Cauchy Integral Formula

  • #1

Homework Statement


Using the Cauchy Integral Formula compute the following integrals,where C is a circle of radius 2a centered at z=o, where 2a<pi


Homework Equations



[tex]\oint\frac{(z-a)e^{z}}{(z+a)sinz}[/tex]

The Attempt at a Solution

 

Answers and Replies

  • #2
Dick
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Integrated around |z|=2a? If you write your integrand as f(z)/z (you figure out what f(z) would need to be) the Cauchy integral formula would tell you what the integral is in terms of f(0). Which would be very nice but the Cauchy integral formula doesn't apply because f(z)/z isn't holomorphic inside |z|=2a. Aside from a removable singularity at z=0 there's a pole at z=a. Are you sure you wrote the problem down correctly?
 
  • #3
Integrated around |z|=2a? If you write your integrand as f(z)/z (you figure out what f(z) would need to be) the Cauchy integral formula would tell you what the integral is in terms of f(0). Which would be very nice but the Cauchy integral formula doesn't apply because f(z)/z isn't holomorphic inside |z|=2a. Aside from a removable singularity at z=0 there's a pole at z=a. Are you sure you wrote the problem down correctly?
yes.
I have done the form like this:
[tex]\oint\frac{(z-a)e^{z}}{(z+a)}\frac{dz}{sinz}[/tex] + [tex]\oint\frac{(z-a)e^{z}}{sinz}\frac{dz}{(z+a)}[/tex]
however the first one is not the standard Cauchy Integral Formula
 
Last edited:
  • #4
Dick
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yes.
I have sperate the form like this:
[tex]\oint\frac{(z-a)e^{z}}{(z+a)}\frac{dz}{sinz}[/tex]+[tex]\oint\frac{(z-a)e^{z}}{sinz}\frac{dz}{(z-a)}[/tex]
I really don't understand what you are saying there. Did you alter the original problem statement? If so, what was the original?
 
  • #5
I really don't understand what you are saying there. Did you alter the original problem statement? If so, what was the original?
The original problem is this:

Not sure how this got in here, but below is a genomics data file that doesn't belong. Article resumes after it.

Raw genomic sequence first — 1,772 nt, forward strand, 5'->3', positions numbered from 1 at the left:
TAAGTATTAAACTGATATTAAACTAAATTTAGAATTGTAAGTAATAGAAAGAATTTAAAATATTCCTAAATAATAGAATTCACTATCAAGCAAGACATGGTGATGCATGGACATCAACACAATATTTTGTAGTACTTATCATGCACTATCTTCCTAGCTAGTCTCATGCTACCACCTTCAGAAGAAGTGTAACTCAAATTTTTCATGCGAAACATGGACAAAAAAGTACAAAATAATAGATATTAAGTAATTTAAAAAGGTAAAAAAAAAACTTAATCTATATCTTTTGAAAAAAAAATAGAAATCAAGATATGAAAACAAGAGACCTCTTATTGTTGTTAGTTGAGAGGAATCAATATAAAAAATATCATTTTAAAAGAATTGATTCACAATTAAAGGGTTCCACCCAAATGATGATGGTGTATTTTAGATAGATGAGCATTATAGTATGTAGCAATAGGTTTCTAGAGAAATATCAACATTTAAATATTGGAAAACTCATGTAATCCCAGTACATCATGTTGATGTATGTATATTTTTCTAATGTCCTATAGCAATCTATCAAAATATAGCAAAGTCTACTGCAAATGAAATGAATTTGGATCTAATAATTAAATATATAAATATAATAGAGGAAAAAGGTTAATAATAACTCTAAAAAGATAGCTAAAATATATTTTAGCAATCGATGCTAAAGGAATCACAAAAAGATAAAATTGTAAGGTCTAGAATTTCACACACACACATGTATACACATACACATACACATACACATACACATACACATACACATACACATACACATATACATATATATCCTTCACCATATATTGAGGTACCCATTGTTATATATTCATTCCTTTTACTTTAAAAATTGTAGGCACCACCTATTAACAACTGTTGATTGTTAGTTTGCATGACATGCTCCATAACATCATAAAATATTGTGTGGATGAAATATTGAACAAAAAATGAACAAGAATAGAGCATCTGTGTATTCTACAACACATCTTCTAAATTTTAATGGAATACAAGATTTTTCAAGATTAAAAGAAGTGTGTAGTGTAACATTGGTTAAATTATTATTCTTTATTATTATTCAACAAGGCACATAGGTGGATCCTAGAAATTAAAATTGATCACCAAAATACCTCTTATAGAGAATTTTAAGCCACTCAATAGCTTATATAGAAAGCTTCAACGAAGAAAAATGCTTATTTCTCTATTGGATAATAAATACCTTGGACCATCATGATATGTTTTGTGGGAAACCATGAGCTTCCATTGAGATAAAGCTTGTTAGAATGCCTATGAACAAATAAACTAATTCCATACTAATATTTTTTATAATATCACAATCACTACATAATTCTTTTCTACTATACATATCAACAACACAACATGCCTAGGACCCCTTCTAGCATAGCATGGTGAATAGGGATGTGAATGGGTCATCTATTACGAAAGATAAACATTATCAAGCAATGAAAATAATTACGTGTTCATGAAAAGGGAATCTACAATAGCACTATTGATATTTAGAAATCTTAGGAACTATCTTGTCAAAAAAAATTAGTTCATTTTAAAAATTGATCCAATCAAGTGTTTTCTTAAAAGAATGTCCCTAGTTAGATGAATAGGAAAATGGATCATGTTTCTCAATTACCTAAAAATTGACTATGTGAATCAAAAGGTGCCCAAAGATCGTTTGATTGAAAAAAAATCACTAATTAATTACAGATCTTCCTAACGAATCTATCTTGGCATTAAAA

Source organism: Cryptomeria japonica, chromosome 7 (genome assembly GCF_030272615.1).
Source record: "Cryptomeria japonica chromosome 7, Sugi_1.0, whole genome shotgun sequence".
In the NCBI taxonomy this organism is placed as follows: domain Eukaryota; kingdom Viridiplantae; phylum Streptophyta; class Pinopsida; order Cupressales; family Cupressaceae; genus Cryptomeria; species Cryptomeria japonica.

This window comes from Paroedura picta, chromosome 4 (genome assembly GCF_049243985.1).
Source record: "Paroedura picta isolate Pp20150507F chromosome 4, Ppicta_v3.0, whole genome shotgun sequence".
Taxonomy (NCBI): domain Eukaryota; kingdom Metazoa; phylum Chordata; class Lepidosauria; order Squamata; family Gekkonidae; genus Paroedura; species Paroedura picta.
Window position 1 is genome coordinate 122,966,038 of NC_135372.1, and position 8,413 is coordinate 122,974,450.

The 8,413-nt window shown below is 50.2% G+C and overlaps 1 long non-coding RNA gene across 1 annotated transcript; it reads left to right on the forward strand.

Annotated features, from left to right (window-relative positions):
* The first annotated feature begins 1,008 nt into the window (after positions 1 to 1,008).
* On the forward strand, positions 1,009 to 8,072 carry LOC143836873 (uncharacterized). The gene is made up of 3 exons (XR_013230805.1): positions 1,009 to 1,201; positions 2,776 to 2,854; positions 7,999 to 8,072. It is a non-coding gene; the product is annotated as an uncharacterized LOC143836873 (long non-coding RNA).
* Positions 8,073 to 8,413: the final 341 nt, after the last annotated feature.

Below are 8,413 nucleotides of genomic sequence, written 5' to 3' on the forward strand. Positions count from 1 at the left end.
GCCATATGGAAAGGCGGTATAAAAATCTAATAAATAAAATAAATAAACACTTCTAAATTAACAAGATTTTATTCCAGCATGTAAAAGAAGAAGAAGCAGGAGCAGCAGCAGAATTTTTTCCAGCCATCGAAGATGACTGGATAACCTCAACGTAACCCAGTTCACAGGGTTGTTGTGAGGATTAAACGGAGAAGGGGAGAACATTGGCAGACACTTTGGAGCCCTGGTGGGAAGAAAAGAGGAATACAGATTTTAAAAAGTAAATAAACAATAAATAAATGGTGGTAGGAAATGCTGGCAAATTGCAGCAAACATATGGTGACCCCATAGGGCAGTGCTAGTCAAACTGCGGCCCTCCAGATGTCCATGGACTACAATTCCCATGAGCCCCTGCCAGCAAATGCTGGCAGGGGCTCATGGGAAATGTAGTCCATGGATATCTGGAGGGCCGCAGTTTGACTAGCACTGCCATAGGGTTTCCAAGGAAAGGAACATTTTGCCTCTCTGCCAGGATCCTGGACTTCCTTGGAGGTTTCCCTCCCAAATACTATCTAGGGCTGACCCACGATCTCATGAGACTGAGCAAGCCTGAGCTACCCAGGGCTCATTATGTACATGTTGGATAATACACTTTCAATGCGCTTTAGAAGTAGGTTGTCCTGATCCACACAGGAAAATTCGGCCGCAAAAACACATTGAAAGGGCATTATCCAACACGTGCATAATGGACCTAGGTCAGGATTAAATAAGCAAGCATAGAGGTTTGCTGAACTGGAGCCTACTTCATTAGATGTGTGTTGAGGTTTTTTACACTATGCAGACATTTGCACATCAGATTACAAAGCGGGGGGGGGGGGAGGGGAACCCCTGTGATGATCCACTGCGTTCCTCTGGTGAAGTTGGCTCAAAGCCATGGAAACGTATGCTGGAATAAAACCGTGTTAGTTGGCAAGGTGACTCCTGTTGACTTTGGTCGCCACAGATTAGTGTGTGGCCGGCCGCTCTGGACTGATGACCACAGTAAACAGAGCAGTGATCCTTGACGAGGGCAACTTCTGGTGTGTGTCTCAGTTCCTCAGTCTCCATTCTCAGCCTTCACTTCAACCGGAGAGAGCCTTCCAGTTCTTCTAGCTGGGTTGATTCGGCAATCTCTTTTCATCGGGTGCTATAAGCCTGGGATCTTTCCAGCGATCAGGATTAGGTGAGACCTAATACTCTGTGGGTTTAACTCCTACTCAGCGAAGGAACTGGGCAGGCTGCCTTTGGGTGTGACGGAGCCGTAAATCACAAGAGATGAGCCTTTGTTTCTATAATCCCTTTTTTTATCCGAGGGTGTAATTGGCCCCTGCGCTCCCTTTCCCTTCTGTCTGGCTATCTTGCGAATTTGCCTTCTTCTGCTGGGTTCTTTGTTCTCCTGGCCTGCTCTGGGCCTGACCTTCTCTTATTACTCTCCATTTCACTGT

[tex]\oint\frac{(z-a)e^{z}}{(z+a)sinz}[/tex]dz c=2a centered at z=0 2a<pi

we can express the integral around the contour as the sum of the integral around z1 and z2 where the contour is a small circle around each pole. Call these contours C1 around z1 and C2 around z2.

So I am tying to express this original problem like:
[tex]\oint\frac{(z-a)e^{z}}{(z+a)}\frac{dz}{sinz}[/tex] + [tex]\oint\frac{(z-a)e^{z}}{sinz}\frac{dz}{(z+a)}[/tex]
 
  • #6
Dick
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Ok, so you are really doing as a residue theorem problem, not just a Cauchy integral problem. In one of those integrals you should multiply by (z-0) and let z approach 0 and in the other one multiply by (z+a) and let z approach -a, right?
 
  • #7
Ok, so you are really doing as a residue theorem problem, not just a Cauchy integral problem. In one of those integrals you should multiply by (z-0) and let z approach 0 and in the other one multiply by (z+a) and let z approach -a, right?
Well,thanks. Could you please give a quick explanation of Cauchy Residue Theorem?
 
  • #8
Dick
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You should probably look it up. I don't necessarily explain things that well. The Cauchy Integral Theorem just says f(a)=(1/(2*pi*i)) times the contour integral f(z)/(z-a) over a circle where f(z) is holomorphic. The residue theorem is the obvious generalization of that to the case where you have multiple poles in a single domain and you cut out a circle around each one and add them up. Which is what you are doing.
 
  • #9
You should probably look it up. I don't necessarily explain things that well. The Cauchy Integral Theorem just says f(a)=(1/(2*pi*i)) times the contour integral f(z)/(z-a) over a circle where f(z) is holomorphic. The residue theorem is the obvious generalization of that to the case where you have multiple poles in a single domain and you cut out a circle around each one and add them up. Which is what you are doing.
Thanks, I have worked it out
 

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